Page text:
Committee, and at a time when the nation’s crushing debt threatens the well-being of our veterans
and all Americans, I cannot comprehend the reason why this use of taxpayer dollars was authorized.
the overall fiscal stability of our country is not of sufficient concern, then the VA should have at
least prioritized service to veterans who continue to wait inordinate lengths of time to receive decisions
on their benefit claims. These funds also would have been better spent filling positions in Community
Based Outpatient Clinics in Kansas and other rural states where staffing remains an acute problem to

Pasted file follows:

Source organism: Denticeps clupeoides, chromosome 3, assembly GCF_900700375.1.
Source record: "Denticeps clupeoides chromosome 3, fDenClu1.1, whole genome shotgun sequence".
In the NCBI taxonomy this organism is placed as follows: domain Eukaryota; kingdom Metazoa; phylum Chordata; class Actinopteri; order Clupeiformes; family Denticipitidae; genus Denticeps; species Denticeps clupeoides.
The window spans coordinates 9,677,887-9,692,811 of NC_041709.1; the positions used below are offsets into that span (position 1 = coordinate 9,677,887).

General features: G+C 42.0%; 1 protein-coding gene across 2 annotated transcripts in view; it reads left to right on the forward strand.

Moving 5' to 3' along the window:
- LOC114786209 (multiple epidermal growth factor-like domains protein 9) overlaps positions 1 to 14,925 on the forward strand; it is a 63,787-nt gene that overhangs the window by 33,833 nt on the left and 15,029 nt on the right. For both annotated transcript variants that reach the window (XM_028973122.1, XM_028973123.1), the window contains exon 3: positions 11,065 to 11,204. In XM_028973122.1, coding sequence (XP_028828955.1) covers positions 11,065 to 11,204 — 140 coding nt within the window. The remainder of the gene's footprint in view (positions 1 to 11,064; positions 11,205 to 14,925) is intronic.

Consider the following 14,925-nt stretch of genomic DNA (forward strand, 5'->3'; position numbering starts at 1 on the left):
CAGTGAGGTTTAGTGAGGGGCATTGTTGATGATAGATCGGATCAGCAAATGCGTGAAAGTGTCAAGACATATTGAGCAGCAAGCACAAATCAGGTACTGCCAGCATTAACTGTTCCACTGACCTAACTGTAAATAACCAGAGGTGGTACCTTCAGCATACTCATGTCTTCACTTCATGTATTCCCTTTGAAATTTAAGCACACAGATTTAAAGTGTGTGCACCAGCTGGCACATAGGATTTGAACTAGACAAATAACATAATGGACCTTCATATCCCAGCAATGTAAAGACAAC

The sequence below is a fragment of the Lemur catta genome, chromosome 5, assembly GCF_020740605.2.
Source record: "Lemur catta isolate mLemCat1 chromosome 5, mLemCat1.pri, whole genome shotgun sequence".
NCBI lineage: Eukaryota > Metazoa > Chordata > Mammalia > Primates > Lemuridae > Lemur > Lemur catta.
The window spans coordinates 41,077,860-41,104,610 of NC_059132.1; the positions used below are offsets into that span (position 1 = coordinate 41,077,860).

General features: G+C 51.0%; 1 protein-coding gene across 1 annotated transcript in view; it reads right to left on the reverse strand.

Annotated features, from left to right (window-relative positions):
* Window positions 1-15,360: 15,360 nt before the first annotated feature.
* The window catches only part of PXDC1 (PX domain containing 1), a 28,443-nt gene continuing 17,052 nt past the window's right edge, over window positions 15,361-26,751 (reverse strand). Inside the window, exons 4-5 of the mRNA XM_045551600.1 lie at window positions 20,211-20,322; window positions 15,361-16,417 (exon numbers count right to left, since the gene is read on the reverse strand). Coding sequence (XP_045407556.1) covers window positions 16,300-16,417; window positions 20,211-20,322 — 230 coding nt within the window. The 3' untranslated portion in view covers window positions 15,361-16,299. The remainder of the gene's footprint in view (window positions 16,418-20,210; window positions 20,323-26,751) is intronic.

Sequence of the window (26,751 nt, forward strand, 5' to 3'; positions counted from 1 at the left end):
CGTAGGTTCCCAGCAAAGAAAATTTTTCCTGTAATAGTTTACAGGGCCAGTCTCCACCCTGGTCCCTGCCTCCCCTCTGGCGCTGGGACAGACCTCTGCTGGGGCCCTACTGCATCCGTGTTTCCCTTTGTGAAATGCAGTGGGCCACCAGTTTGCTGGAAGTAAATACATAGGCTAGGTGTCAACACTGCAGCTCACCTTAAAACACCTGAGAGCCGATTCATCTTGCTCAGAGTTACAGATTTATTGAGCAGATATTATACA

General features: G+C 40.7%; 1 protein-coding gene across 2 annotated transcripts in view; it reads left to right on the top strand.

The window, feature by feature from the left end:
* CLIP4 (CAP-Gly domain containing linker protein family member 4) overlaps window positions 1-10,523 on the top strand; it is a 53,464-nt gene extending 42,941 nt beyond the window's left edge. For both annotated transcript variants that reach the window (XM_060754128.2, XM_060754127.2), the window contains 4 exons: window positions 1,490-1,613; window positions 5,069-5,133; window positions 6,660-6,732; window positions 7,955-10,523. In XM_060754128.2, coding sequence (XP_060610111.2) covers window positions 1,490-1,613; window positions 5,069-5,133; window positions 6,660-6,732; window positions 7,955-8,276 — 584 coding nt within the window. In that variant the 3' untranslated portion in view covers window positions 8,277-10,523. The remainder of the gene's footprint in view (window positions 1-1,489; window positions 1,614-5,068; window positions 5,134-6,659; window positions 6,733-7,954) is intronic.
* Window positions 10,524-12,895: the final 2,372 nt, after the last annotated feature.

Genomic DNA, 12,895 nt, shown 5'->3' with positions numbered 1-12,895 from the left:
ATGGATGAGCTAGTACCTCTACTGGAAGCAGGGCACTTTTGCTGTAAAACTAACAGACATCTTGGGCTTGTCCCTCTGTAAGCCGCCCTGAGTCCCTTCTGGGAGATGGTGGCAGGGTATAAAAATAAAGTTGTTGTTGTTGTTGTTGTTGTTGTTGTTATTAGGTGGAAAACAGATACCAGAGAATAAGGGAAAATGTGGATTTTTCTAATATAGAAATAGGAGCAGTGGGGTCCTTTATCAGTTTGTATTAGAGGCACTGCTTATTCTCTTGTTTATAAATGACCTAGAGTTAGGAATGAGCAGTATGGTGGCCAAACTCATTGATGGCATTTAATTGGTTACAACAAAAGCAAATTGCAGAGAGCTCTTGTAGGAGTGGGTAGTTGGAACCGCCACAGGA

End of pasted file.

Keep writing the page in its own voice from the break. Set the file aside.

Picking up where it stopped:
which the VA is struggling to respond adequately. I am appalled
by the VA’s complete failure to prioritize the spending of a half-million taxpayer dollars and
look forward to receiving a response from Secretary Shinseki. Click
here to read my full request of the VA.
Greeting Honor Flights
was able to greet two groups of veterans this week at the World War II Memorial. On Tuesday, I met Ernest
Leierer and his son Dennis who were here as part of the Oklahoma Honor Flight. Ernest lives in Enid,
OK, but has pastored numerous Kansas churches. Visiting with them gave me the chance to thank Ernest
for his service and encourage him to come back to Kansas! On Thursday, veterans and their guardians who
arrived on the Kansas Honor Flight encountered heavy rain, but it couldn't keep WWII veterans from visiting
the memorial built in their honor. It was my privilege to be with them and I enjoyed seeing my friend